Many local people have been hiking and exploring the area for many years.  Eva Cook Taylor, famed adventurer of the Olympics on mule back, wrote about, collected photographs of and heavily explored this side of the Olympic Mountains.  Her nephew, Bud Brown, and his son Rich Brown, continued to hike, explore, fish, and keep historical records of the area.


 Rest stop

Bud Brown began using Tubal Cain Mine as a stop- off place to the Olympics in about 1955, just a few years after the B-17 crashed.  His ultimate destination was usually Buckhorn and Silver Lakes for fishing.  There was no easy way to get up there at that time and he often used the Little Quil and Dirty Face Ridge trail. 

 During the 1950s, many of the mine buildings were still in place with lots of machinery, pipes and other thing's used during the early days at the mine, still there.  He marvels at who ever hauled out all the heavy pieces that disappeared over the years.

 Little was ever heard about the 1930 efforts of the Olympic Manganese Mining Company and the company was sold for $5,000 in 1956.

 In 1969, Glenn Huntingford and Bob Shold hiked up to Tubal Cain in the summer of their Freshman year in high school They went up the Little Quilcene Trail, down Dirty Face Ridge and later came out at 10-mile shelter.


 Camper A-frames

At the time, the 14-year-old boys found small camper A-Frames that had been put together roughly from remnants of the old Tubal Cain mine buildings.  The shelters were built off the ground to help keep wild animals out as much as possible.  There was enough room to throw a couple of sleeping bags down out of the weather. 

 The mine tailings that spilled out of the tunnel entrance provided an excellent place for the boys to run and slide down repeatedly.

 Most of the buildings were gone by this time, although more had been there just a few years previous to this time.  At the mine entrance, old jackhammers still lay nearby.  The boys explored Tull Canyon and found many of the Tull City buildings, located about a half-mile from Tubal Cain, still in place in 1969.

 Glenn hiked up to the area every summer while in high school, never tiring of exploring the area.

 Hiking the area continued to be a tradition in Glenn's family.  He, his wife, Barbara, and their kids spent many summery adventures sleeping under the stars with sleeping bags laid out on the sandbar next to Cooper Creek running in front of the Tubal Cain mine site.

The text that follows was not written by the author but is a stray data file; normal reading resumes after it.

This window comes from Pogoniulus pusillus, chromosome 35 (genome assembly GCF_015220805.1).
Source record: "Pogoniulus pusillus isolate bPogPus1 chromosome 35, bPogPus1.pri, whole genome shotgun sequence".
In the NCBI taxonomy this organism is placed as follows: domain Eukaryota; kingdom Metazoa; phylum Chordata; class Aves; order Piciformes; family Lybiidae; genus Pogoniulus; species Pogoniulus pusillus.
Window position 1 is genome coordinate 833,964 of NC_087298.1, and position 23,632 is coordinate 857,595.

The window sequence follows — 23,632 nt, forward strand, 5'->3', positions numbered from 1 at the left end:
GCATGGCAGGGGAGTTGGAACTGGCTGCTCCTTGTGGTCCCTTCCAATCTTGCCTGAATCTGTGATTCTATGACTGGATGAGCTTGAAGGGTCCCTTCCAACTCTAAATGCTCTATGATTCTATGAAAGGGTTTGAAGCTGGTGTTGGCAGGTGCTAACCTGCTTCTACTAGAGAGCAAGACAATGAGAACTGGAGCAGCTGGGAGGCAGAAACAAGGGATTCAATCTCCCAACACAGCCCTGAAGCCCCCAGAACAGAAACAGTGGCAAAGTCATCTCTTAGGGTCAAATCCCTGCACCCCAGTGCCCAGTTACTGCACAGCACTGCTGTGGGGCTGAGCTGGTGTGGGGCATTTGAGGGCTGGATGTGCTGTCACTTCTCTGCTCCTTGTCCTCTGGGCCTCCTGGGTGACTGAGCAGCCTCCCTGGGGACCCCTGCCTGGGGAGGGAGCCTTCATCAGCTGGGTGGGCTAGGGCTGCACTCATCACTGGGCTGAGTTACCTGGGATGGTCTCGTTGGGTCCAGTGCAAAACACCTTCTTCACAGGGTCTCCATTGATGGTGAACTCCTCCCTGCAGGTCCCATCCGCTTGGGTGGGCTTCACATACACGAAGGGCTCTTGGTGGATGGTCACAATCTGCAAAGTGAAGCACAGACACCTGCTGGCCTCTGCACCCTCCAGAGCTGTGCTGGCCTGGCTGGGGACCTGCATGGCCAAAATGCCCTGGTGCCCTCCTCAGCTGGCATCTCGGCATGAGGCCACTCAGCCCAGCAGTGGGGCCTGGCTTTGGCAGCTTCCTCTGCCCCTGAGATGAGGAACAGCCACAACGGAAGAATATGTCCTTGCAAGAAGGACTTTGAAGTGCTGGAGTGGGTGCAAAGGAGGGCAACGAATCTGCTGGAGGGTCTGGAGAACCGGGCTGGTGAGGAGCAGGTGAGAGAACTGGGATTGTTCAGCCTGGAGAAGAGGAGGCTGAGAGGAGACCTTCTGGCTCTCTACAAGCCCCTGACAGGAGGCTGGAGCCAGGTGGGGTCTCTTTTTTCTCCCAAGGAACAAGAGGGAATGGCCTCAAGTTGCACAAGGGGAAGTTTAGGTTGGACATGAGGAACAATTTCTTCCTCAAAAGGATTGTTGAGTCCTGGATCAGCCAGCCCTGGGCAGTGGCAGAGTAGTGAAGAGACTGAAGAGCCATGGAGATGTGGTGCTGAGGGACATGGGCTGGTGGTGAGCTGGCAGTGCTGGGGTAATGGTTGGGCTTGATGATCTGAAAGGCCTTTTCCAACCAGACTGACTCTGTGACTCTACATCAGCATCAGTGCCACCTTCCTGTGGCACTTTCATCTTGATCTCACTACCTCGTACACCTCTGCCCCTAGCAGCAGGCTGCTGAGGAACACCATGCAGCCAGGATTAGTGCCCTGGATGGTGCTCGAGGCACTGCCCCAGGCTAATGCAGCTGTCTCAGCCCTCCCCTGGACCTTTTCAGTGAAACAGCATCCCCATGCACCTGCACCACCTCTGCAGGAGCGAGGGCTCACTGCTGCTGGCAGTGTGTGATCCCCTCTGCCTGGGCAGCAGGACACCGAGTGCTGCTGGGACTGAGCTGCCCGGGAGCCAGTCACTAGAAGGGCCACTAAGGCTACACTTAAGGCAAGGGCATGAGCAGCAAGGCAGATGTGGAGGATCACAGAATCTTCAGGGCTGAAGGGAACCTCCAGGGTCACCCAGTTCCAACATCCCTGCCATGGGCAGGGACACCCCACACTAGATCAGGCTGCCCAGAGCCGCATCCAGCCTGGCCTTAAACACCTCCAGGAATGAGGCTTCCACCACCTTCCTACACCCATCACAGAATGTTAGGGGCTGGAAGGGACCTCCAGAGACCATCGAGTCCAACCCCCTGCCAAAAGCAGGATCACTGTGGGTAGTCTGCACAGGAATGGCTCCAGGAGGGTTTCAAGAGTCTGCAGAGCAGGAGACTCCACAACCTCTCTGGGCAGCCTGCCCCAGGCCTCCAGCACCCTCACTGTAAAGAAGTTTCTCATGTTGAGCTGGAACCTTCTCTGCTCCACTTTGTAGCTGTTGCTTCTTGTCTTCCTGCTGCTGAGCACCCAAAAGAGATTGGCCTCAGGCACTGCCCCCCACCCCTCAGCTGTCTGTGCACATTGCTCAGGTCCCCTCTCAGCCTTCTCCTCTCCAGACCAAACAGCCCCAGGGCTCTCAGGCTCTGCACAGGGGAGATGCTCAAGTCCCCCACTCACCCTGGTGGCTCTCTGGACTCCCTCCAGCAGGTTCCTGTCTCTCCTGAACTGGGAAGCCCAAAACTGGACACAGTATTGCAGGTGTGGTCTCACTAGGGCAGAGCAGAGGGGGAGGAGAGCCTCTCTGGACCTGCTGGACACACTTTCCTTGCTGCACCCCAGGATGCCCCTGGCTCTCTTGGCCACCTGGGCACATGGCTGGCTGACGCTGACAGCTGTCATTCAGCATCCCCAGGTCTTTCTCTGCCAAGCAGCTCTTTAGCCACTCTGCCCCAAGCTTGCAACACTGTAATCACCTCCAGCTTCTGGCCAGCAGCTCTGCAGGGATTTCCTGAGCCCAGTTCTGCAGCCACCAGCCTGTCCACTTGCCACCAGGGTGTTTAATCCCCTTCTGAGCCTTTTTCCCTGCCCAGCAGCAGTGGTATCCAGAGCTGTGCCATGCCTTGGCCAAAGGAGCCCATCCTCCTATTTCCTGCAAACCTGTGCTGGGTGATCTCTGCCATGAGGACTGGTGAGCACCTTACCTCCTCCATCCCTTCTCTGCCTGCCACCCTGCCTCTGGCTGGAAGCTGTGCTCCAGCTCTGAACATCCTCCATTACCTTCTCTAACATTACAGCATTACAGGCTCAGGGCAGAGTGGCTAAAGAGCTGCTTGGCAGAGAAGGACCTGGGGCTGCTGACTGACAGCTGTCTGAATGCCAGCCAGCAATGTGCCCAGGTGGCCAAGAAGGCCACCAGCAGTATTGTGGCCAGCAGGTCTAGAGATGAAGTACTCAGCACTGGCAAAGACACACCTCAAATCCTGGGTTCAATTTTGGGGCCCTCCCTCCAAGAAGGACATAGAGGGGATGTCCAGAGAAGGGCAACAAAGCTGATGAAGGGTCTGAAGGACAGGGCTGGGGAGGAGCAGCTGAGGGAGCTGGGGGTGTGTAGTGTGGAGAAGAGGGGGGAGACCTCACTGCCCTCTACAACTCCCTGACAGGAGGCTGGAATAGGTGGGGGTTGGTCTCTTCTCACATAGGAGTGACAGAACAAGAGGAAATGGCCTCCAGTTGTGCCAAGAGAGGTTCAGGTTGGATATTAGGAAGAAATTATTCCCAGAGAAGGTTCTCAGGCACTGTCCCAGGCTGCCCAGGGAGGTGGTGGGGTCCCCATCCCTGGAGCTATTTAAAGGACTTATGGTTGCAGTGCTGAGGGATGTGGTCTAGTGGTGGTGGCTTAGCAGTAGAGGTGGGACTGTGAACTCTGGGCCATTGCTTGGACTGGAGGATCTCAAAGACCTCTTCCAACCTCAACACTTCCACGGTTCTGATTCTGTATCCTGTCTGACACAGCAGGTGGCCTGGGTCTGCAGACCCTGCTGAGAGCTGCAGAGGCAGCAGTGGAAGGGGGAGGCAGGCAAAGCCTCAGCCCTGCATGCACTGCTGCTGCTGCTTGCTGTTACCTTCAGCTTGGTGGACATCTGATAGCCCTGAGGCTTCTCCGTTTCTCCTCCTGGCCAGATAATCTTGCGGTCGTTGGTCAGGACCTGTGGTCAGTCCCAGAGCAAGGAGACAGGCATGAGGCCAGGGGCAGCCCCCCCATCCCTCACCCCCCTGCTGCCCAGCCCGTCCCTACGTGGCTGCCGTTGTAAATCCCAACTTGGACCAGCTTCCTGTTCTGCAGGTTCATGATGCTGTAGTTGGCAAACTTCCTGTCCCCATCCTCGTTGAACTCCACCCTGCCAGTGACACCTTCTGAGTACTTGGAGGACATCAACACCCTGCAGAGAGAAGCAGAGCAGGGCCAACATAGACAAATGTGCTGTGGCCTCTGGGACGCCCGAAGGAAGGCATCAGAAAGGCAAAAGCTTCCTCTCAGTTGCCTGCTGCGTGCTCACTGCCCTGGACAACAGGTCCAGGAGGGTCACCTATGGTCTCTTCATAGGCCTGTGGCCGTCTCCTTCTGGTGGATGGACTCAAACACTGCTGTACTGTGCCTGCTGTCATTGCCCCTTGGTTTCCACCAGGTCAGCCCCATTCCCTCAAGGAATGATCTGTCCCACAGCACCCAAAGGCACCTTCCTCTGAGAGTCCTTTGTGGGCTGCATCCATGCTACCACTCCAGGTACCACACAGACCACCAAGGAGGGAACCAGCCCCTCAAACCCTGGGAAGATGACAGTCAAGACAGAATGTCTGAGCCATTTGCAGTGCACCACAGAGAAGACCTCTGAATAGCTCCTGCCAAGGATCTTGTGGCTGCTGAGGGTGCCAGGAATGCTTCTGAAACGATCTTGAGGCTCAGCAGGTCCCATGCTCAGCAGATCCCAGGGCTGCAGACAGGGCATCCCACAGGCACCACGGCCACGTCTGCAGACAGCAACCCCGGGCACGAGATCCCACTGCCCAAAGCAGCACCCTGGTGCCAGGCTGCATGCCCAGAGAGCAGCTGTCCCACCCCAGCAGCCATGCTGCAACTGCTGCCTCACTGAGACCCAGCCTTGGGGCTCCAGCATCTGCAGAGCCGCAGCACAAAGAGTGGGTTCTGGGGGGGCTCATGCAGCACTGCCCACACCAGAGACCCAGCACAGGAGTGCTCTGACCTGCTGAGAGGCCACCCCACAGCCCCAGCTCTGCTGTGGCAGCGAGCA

Steve Ricketts of Chimacum, historian and volunteer for the Jefferson County Historical Society, recalls his several visits to the Tubal Cain area that can now be reached much more easily by driving up the Dungeness River road to the Tubal Cain trailhead at the Silver Creek Shelter.

 "The drive in and hike are now pretty easy and nice to Tubal Cain from the trailhead, while the trail to Tull Canyon is much steeper.  I followed the old pipe that runs across the trail downhill about a 100 yards where I was able to explore the remnants of the Pelton Wheels at the creek."

 The wheels were a part of the mill to create electricity for the sawmill as well as pumping air into the mines for workers.


 Exploration team

Virginia "Ginny" Jennings first went up to the Tubal Cain area about 1988.  She was part of exploration team from the Jefferson County Historical Society in 1997 that included then-director, Niki Clark, Steve Ricketts, Erin Mullen, and Bob McDole.  Tull City buildings still were visible with foundations and some walls about four logs high.  The old A-frame lean camp buildings were long gone. 

 Although interesting, her favorite part of the Tubal Cain Mine trail was going up beyond it towards Buckhorn in July when the wild flowers are spectacular.  Summer hiking along the Tubal Cain trail offers many views of wild Rhododendrons as well.

 Generation after generation hike and explore the Olympic Mountains and marvel at the dreams, trials, and fortitude of people who in the past were looking for riches in these mountains.

 More than 200 acres of the original Tubal Cain holdings are still in private hands after being sold several times.  For the most part, the mines have a lot of standing water and weak walls, where they are left standing. 

 Tull City still has foundations and a few logs showing the location of a couple of its original buildings. 

 The private-property mines are unsafe, the history exciting, and the buildings are only a faint outline of grand plans and potential riches.

Thanks go to Eva Cook Taylor and great-nephew Rich Brown for preserving and sharing so much history of Tubal Cain.

Pam's email address is pamm@olympus.net if you would like to email her about this article.